Branford has not confined his music to the quartet context, however. Classical music inhabits a growing portion of Branford’s musical universe. A frequent soloist with classical ensembles, Branford has become increasingly sought after as a featured soloist with such acclaimed orchestras as the Chicago, Detroit, Düsseldorf, and North Carolina Symphonies and the Boston Pops, with a growing repertoire that includes compositions by Debussy, Glazunov, Ibert, Mahler, Milhaud, Rorem and Vaughn Williams.

Under the direction of conductor Gil Jardim, Branford Marsalis and members of the Philharmonia Brasileira toured the United States in the fall of 2008, performing works by Brazilian composer Heitor Villa-Lobos, arranged for solo saxophone and orchestra. This project commemorated the 50th Anniversary of the revered Brazilian composer’s death.

Making his first appearance with the New York Philharmonic in the summer of 2010, Marsalis was again invited to join them as soloist in their 2010‐2011 concert series where he unequivocally demonstrated his versatility and prowess, bringing “a gracious poise and supple tone… and an insouciant swagger” (New York Times) to the repertoire.

In 2013, Branford served as Creative Director for the Ascent Series of the Cincinnati Symphony Orchestra which included two week-long residencies as well as a number of concerts with the CSO.

Once again partnering with an esteemed ensemble for a tour of the United States, Branford joined the highly celebrated Chamber Orchestra of Philadelphia in Marsalis “Well-Tempered” on a 20-city US tour in the fall of 2014, performing Baroque masterpieces by Albinoni, Bach, Handel, Vivaldi and others.

Raising the bar yet again, Branford took on the challenging Saxophone Concerto by composer John Adams, performing the piece with the Tokyo Metropolitan Symphony Orchestra, conducted by Maestro Edwin Outwater, in October 2015.

To begin 2016, Branford traveled to Germany for a concert with the prestigious Bayerische Staatsoper at the National Theatre in Munich performing an array of selections including Ter Velduis’ Tallahatchie Concerto.

He then returned to Asia twice in the spring of 2016, first for his debut collaboration with the City Chamber Orchestra of Hong Kong, followed by a trip to Kuala Lumpur where he performed two concerts with the Malaysian Philharmonic Orchestra at the Petronas Twin Towers. 

The fall of 2016 saw Branford returning to his home state of Louisiana where he was invited to be a guest soloist with the Baton Rouge Symphony Orchestra, presenting works by John Williams and Heitor Villa Lobos.

Broadway has also welcomed Branford’s contributions. His initial effort, original music for a revival of August Wilson’s Fences, garnered a Drama Desk Award for Outstanding Music in a Play and a Tony nomination for Best Original Score Written for the Theater. Branford also provided music for The Mountaintop, starring Samuel L. Jackson and Angela Bassett, and served as musical curator for the 2014 revival of A Raisin in the Sun. Branford’s screen credits include the original music for Mo’ Better Blues and acting roles in School Daze and Throw Momma from the Train.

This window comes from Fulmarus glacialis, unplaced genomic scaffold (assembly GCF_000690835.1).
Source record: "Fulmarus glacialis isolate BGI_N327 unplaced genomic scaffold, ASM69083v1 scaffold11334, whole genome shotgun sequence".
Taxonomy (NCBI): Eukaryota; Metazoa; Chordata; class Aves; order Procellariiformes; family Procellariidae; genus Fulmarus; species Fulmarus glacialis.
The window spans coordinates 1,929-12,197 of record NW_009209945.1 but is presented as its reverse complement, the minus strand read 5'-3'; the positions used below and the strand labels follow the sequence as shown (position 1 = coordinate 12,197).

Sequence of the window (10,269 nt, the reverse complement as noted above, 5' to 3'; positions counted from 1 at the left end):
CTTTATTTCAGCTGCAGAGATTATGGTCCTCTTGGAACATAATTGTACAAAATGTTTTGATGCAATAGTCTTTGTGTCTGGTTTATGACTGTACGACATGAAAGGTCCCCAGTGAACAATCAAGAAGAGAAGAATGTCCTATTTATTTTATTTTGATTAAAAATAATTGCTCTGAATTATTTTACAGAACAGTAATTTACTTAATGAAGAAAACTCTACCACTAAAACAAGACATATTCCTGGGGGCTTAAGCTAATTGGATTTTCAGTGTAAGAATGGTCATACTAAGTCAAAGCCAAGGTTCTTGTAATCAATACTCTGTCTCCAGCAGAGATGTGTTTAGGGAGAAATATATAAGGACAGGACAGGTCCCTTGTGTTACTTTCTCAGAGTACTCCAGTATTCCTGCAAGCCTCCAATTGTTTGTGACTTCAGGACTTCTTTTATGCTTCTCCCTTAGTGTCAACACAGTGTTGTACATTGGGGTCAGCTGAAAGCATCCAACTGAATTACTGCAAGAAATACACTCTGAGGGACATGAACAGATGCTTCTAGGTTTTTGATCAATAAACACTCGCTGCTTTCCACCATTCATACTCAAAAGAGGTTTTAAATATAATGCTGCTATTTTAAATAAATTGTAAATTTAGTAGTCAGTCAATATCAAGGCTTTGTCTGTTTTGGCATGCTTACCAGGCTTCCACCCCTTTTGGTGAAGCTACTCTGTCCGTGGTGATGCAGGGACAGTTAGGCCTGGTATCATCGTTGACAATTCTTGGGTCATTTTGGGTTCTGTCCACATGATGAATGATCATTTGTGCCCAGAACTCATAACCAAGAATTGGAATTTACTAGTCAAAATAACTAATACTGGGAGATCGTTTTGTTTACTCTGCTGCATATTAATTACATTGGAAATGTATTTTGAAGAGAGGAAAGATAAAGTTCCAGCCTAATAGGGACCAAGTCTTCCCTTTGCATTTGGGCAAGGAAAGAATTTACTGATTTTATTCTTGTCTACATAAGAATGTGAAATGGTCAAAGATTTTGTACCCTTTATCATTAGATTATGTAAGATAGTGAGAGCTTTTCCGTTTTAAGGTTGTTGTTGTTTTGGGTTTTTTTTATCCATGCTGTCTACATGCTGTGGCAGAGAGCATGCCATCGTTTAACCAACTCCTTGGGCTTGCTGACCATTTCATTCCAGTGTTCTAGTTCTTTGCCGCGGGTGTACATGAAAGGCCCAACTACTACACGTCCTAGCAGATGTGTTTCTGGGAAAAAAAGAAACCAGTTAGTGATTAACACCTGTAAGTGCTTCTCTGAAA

Branford formed the Marsalis Music label in 2002, and under his direction it has documented his own music, talented new stars such as Miguel Zenón, and un-heralded older masters including one of Branford’s teachers, the late Alvin Batiste. Branford has also shared his knowledge as an educator, forming extended teaching relationships at Michigan State, San Francisco State and North Carolina Central Universities and conducting workshops at sites throughout the United States and the world.

As for other public stages, Branford spent a period touring with Sting, collaborated with the Grateful Dead and Bruce Hornsby, served as Musical Director of The Tonight Show Starring Jay Leno and hosted National Public Radio’s widely syndicated Jazz Set. The range and quality of these diverse activities established Branford as a familiar presence beyond the worlds of jazz and classical music, while his efforts to help heal and rebuild New Orleans in the wake of Hurricane Katrina mark him as an artist with an uncommonly effective social vision. Together with Harry Connick, Jr. and New Orleans Habitat for Humanity, Branford conceived and helped to realize The Musicians’ Village, a community in the Upper Ninth Ward that provides homes to the displaced families of musicians and other local residents. At the heart of The Musicians’ Village stands the Ellis Marsalis Center for Music, a community center dedicated to preserving the rich New Orleans musical legacy containing state-of-the art spaces for performance, instruction and recording.

Some might gauge Branford Marsalis’s success by his numerous awards, including three Grammys and (together with his father and brothers) his citation as a Jazz Master by the National Endowment for the Arts. To Branford, however, these are only way stations along what continues to be one of the most fascinating and rewarding journeys in the world of music.

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Supported by the feathery touch of Faulkner’s brushes, the concluding note of each phrase emerged from the bell of Marsalis horn like a poppy’s bloom rendered in time-lapse photography. ”

—Andrew Gilbert, San Francisco Classical Voice
Gabriel Prokofiev Saxophone Concerto with Branford Marsalis
Artwork for Orchestra Hall
Presented at
Orchestra Hall
3711 Woodward Avenue, Detroit, MI
Venue Information